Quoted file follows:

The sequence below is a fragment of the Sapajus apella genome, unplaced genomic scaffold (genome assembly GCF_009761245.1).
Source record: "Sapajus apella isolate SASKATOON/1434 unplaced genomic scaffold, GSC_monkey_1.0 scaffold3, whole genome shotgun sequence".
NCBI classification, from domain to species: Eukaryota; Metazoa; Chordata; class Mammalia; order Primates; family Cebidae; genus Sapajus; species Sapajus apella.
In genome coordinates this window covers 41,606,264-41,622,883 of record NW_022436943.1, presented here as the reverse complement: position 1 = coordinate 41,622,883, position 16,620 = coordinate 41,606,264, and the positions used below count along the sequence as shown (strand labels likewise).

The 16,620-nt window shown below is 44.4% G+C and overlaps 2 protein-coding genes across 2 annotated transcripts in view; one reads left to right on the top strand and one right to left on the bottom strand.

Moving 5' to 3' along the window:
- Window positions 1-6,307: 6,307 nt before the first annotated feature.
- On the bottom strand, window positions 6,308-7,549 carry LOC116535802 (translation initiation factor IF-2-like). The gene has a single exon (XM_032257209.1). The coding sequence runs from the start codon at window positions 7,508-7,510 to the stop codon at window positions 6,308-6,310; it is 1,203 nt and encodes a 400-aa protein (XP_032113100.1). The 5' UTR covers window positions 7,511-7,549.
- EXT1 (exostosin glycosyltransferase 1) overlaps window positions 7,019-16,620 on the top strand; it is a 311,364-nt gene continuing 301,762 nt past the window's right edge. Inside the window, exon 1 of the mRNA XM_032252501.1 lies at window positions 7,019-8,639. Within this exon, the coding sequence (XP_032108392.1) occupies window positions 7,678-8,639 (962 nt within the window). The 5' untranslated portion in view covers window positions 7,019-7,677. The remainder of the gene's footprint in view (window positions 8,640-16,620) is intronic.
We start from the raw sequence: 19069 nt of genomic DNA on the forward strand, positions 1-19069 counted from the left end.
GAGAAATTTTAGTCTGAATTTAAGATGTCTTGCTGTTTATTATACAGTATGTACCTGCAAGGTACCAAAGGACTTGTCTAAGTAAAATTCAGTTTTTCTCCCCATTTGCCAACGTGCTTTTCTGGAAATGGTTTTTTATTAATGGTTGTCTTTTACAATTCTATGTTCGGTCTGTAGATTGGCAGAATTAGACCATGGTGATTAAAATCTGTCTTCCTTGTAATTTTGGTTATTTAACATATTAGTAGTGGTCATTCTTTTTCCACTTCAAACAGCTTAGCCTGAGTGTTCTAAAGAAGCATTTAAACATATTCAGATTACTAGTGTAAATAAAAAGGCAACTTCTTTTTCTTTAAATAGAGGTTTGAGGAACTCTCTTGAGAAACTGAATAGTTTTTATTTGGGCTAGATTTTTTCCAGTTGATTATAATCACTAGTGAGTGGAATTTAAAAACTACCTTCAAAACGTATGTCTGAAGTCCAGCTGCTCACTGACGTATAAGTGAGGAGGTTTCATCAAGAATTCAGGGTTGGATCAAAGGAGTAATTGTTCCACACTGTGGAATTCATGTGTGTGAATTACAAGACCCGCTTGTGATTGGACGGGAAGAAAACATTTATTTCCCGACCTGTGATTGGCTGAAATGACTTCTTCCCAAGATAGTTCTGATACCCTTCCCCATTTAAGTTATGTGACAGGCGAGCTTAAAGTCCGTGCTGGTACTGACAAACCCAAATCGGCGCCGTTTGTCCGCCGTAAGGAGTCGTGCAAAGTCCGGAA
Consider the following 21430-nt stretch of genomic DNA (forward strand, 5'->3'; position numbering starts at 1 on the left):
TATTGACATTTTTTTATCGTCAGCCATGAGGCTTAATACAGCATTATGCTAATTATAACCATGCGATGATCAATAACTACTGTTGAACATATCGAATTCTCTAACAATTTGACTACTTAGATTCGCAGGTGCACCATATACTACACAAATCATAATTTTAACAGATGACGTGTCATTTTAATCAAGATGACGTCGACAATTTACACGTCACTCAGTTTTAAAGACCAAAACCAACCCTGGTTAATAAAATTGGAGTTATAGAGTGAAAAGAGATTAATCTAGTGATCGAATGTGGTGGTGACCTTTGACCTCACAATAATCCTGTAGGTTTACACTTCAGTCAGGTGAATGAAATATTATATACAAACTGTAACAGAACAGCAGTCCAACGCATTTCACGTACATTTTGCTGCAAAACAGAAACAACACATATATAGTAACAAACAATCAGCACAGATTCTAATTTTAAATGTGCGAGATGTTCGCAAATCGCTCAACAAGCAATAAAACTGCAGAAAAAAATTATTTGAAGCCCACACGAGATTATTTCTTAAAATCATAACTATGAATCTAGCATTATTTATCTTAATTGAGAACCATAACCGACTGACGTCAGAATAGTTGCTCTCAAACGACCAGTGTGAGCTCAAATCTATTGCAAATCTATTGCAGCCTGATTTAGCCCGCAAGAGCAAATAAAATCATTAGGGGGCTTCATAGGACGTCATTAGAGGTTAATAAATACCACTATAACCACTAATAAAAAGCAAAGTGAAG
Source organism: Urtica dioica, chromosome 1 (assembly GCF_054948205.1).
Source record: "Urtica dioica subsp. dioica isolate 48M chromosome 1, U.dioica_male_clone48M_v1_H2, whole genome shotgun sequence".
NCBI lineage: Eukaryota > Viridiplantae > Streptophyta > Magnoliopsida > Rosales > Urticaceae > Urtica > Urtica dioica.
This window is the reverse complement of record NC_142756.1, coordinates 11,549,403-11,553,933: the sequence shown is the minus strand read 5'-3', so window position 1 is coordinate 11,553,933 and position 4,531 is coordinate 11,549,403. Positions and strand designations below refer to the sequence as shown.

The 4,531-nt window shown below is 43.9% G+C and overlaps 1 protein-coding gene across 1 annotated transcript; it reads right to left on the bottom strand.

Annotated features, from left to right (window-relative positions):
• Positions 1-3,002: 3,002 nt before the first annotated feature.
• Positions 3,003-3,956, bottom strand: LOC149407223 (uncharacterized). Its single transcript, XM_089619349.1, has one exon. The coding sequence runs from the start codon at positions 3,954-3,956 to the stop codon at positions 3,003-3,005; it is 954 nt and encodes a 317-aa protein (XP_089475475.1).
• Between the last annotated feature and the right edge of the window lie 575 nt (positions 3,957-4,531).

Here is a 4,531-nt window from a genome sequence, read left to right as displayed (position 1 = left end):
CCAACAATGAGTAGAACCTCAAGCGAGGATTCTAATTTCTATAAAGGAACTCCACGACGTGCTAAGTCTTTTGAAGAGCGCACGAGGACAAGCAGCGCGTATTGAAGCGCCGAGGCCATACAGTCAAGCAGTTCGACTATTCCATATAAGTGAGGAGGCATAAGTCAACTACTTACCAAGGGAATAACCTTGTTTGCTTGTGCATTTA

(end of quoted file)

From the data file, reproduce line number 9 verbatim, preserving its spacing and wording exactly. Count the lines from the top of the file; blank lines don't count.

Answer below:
- EXT1 (exostosin glycosyltransferase 1) overlaps window positions 7,019-16,620 on the top strand; it is a 311,364-nt gene continuing 301,762 nt past the window's right edge. Inside the window, exon 1 of the mRNA XM_032252501.1 lies at window positions 7,019-8,639. Within this exon, the coding sequence (XP_032108392.1) occupies window positions 7,678-8,639 (962 nt within the window). The 5' untranslated portion in view covers window positions 7,019-7,677. The remainder of the gene's footprint in view (window positions 8,640-16,620) is intronic.